You know what a chicken looks like right? Feathers, red comb, 4 toes, white skin and bones. You’ve seen them and eaten them. Everything kind of tastes like them. You can fry them roast them, poach them and barbecue them. We eat their eggs. They’ve been domesticated for thousands of years. You know what a chicken is.
But here’s the thing: You don’t know what chickens look like. At least not Silkie Chickens. I’d be willing to bet you’ve never even heard of a Silkie chicken, let alone seen one. They’re pretty different, and that may be an understatement.
For a start, they don’t really have feathers. Well, not in the way you’re used to. They’re covered in downy, fluffy plumage which is very soft to the touch and often likened to silk or satin (hence the name). Because they don’t have feathers that hold together, the Silkie cannot fly, but they have five toes instead of a regular chicken’s 4, so there’s that. They also have strikingly blue earlobes that protrude from their plumage. The thing that really sets them apart is their bluish/black flesh and bones. Yes, even their bones are black.
Silkie chickens are incredibly docile and broody. They make excellent pets and are often exhibited at poultry shows. Though they’re not prolific layers (about 3 eggs a week), their super broody nature makes them ideal surrogate mums, so they’re often used to raise other species of chicken and bird.
The origins of the Silkie are unknown, but they’re thought to originate from China, where they’re known as wu gu ji, or “black chicken”. These days they’re found throughout Asia and even as far west as India. Marco Polo wrote about encountering “furry chickens” back in the 13th century, but it would be another 200 years before the Silkie started making it west to Europe. The traders selling these birds made sure to surround them in myth and mystery. Dutch merchants claimed they were the offspring of chickens and rabbits, while some others suggested they were covered in cat hair.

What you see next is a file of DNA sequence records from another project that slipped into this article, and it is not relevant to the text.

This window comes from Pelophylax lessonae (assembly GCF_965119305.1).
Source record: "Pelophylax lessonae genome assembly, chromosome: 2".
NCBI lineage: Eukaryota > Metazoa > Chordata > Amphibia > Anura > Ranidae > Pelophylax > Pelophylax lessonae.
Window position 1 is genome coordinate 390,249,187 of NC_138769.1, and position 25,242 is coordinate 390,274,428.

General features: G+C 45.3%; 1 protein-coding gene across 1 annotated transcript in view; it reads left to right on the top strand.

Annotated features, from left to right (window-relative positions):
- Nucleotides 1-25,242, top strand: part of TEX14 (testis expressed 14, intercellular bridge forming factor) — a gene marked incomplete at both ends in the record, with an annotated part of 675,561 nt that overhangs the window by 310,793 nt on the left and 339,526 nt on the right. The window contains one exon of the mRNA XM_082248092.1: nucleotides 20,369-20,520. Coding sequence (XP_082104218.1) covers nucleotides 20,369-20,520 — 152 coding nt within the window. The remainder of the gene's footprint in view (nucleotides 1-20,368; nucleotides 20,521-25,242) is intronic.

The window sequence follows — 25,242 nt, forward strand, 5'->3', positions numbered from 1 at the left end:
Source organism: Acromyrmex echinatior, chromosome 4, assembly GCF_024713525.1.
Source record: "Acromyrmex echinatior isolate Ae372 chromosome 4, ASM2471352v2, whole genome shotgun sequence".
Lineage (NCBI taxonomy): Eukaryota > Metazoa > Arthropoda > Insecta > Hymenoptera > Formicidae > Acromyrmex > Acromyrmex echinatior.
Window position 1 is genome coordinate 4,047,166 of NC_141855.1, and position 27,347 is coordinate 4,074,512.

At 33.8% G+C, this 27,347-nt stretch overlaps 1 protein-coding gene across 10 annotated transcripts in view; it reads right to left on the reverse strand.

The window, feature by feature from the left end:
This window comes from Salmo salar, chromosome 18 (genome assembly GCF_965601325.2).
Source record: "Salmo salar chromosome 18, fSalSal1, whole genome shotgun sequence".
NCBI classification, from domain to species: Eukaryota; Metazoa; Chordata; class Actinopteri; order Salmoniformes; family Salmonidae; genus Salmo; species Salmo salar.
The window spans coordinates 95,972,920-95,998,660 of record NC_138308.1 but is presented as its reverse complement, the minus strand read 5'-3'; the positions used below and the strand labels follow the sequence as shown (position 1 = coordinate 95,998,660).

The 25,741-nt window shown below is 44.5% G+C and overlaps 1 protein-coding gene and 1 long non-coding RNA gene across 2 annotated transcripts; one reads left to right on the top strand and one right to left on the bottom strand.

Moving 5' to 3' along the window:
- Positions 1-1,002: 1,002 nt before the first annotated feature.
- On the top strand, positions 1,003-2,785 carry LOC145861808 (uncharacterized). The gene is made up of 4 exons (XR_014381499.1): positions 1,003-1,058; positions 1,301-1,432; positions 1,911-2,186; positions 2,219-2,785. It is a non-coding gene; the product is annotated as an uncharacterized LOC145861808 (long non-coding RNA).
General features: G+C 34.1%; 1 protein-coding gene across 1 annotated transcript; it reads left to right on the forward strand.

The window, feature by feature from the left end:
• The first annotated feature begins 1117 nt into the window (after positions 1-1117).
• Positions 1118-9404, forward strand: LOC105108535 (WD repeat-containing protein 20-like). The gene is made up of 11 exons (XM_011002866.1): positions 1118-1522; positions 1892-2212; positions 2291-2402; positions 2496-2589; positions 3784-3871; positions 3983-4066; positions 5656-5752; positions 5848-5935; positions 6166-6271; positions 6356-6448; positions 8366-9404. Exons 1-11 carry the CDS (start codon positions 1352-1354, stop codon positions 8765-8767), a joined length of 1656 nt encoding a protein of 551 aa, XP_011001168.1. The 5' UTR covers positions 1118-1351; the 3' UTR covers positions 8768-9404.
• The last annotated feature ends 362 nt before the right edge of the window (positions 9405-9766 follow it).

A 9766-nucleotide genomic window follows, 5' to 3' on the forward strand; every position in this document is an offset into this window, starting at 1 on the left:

The Silkie is slightly smaller than a regular chicken, with the males rarely getting bigger than 2 kilos. Despite the flesh being a different colour, the flesh tastes very much like their paler skinned cousins. There’s very little factory farming of Silkies, they’re naturally raised free range and often organically, which gives their meat a little more flavour. This makes Silkie chickens perfect for soups and hot pots. It also means it’s carcass makes amazing stocks and bone broths. They’re considered a real delicacy in China especially and have been used in traditional medicine for centuries, as they’re high in antioxidants, protein and Vitamin B.
Silkie chickens are harder to come by than the regular variety, but there’s plenty of specialty poultry shops and Asian butchers that may stock them or will order them in for you. There great flavour and strange look is sure to generate some conversation if you serve it up at your next big meal, and with winter setting in they’re the ideal bird to make delicious soups and broths with. Go give them a try!
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